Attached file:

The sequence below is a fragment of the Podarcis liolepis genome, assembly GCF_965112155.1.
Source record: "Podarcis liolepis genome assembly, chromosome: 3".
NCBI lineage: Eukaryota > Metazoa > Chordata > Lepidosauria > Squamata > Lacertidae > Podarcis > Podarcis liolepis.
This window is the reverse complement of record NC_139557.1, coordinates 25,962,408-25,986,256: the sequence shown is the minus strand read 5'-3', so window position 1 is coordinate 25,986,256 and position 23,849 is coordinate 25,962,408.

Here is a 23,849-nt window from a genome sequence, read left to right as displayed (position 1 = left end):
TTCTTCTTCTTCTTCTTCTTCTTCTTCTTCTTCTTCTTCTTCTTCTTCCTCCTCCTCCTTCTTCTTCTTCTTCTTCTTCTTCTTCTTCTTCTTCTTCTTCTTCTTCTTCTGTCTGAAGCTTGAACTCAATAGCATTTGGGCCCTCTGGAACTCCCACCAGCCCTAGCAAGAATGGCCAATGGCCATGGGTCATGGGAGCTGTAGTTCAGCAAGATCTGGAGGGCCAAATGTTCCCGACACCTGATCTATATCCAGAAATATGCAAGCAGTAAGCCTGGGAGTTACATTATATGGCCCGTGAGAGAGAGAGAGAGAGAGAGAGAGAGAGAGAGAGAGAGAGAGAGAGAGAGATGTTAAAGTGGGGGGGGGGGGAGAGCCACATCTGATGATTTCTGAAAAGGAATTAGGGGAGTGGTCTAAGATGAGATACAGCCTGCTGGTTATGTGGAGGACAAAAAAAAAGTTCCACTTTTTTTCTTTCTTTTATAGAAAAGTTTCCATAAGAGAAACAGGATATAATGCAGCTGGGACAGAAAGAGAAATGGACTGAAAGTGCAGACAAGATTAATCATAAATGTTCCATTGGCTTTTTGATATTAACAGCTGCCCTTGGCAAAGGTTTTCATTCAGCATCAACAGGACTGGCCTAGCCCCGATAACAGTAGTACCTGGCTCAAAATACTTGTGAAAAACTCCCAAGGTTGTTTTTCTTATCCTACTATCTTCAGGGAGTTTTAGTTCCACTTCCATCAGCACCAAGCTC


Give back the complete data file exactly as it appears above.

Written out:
The sequence below is a fragment of the Podarcis liolepis genome, assembly GCF_965112155.1.
Source record: "Podarcis liolepis genome assembly, chromosome: 3".
NCBI lineage: Eukaryota > Metazoa > Chordata > Lepidosauria > Squamata > Lacertidae > Podarcis > Podarcis liolepis.
This window is the reverse complement of record NC_139557.1, coordinates 25,962,408-25,986,256: the sequence shown is the minus strand read 5'-3', so window position 1 is coordinate 25,986,256 and position 23,849 is coordinate 25,962,408.

Here is a 23,849-nt window from a genome sequence, read left to right as displayed (position 1 = left end):
TTCTTCTTCTTCTTCTTCTTCTTCTTCTTCTTCTTCTTCTTCTTCTTCCTCCTCCTCCTTCTTCTTCTTCTTCTTCTTCTTCTTCTTCTTCTTCTTCTTCTTCTTCTTCTGTCTGAAGCTTGAACTCAATAGCATTTGGGCCCTCTGGAACTCCCACCAGCCCTAGCAAGAATGGCCAATGGCCATGGGTCATGGGAGCTGTAGTTCAGCAAGATCTGGAGGGCCAAATGTTCCCGACACCTGATCTATATCCAGAAATATGCAAGCAGTAAGCCTGGGAGTTACATTATATGGCCCGTGAGAGAGAGAGAGAGAGAGAGAGAGAGAGAGAGAGAGAGAGAGAGAGAGAGATGTTAAAGTGGGGGGGGGGGGAGAGCCACATCTGATGATTTCTGAAAAGGAATTAGGGGAGTGGTCTAAGATGAGATACAGCCTGCTGGTTATGTGGAGGACAAAAAAAAAGTTCCACTTTTTTTCTTTCTTTTATAGAAAAGTTTCCATAAGAGAAACAGGATATAATGCAGCTGGGACAGAAAGAGAAATGGACTGAAAGTGCAGACAAGATTAATCATAAATGTTCCATTGGCTTTTTGATATTAACAGCTGCCCTTGGCAAAGGTTTTCATTCAGCATCAACAGGACTGGCCTAGCCCCGATAACAGTAGTACCTGGCTCAAAATACTTGTGAAAAACTCCCAAGGTTGTTTTTCTTATCCTACTATCTTCAGGGAGTTTTAGTTCCACTTCCATCAGCACCAAGCTC